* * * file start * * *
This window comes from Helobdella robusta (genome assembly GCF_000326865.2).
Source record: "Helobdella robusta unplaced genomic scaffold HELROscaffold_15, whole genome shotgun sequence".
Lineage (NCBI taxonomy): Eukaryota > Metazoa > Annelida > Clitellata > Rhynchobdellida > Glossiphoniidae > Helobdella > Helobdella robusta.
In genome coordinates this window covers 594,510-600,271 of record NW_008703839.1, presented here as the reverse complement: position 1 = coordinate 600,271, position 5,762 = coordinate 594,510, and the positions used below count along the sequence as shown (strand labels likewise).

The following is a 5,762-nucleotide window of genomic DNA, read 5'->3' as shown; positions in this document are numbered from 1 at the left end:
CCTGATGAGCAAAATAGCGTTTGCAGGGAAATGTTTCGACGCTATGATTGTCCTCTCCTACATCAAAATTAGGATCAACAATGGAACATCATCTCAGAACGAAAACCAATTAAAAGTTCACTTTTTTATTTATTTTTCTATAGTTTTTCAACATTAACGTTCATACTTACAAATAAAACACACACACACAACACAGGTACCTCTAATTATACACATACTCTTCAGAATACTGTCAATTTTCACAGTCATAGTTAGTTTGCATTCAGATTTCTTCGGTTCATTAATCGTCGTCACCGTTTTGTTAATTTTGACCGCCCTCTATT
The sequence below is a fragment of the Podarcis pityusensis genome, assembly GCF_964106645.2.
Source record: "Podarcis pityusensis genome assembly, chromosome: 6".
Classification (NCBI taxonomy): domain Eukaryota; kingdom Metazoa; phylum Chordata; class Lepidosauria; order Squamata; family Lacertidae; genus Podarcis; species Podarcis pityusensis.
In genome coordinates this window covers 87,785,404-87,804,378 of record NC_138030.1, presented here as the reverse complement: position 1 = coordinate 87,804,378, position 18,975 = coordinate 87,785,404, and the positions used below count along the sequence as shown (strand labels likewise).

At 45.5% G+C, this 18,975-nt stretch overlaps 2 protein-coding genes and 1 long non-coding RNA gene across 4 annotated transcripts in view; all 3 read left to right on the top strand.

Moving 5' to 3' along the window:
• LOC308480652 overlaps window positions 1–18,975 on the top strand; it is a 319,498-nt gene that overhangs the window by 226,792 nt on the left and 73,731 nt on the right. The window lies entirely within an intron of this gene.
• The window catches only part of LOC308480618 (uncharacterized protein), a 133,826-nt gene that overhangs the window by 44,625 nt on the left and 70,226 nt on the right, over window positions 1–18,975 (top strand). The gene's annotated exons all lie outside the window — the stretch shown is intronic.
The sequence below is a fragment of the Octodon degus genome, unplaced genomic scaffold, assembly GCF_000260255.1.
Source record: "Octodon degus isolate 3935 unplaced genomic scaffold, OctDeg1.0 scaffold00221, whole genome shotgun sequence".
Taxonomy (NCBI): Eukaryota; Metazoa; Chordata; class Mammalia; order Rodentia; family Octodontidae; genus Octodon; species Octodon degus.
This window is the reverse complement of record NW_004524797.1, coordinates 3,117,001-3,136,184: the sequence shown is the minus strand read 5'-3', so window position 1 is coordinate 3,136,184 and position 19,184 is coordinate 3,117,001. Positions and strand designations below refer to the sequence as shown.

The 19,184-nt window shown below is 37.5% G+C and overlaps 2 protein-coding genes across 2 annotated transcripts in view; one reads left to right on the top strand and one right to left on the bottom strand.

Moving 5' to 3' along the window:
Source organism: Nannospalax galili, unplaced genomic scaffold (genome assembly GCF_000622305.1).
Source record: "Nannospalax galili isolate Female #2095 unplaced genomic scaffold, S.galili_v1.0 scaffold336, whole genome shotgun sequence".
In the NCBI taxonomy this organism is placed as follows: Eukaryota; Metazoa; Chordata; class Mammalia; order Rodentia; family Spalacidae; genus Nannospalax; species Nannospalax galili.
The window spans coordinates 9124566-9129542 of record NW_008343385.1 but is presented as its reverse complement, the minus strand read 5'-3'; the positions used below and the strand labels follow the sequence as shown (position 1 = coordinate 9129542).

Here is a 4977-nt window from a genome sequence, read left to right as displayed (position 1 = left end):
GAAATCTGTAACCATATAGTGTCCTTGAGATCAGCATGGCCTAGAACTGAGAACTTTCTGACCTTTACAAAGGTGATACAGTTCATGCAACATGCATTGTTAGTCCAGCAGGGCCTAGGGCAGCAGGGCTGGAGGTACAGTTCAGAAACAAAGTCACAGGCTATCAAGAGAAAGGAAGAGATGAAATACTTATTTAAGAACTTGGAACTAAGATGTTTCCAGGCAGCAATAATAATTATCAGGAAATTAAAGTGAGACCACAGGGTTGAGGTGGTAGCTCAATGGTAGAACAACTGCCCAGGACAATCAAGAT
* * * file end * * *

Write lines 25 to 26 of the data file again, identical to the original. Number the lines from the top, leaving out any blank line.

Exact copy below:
Here is a 4977-nt window from a genome sequence, read left to right as displayed (position 1 = left end):
GAAATCTGTAACCATATAGTGTCCTTGAGATCAGCATGGCCTAGAACTGAGAACTTTCTGACCTTTACAAAGGTGATACAGTTCATGCAACATGCATTGTTAGTCCAGCAGGGCCTAGGGCAGCAGGGCTGGAGGTACAGTTCAGAAACAAAGTCACAGGCTATCAAGAGAAAGGAAGAGATGAAATACTTATTTAAGAACTTGGAACTAAGATGTTTCCAGGCAGCAATAATAATTATCAGGAAATTAAAGTGAGACCACAGGGTTGAGGTGGTAGCTCAATGGTAGAACAACTGCCCAGGACAATCAAGAT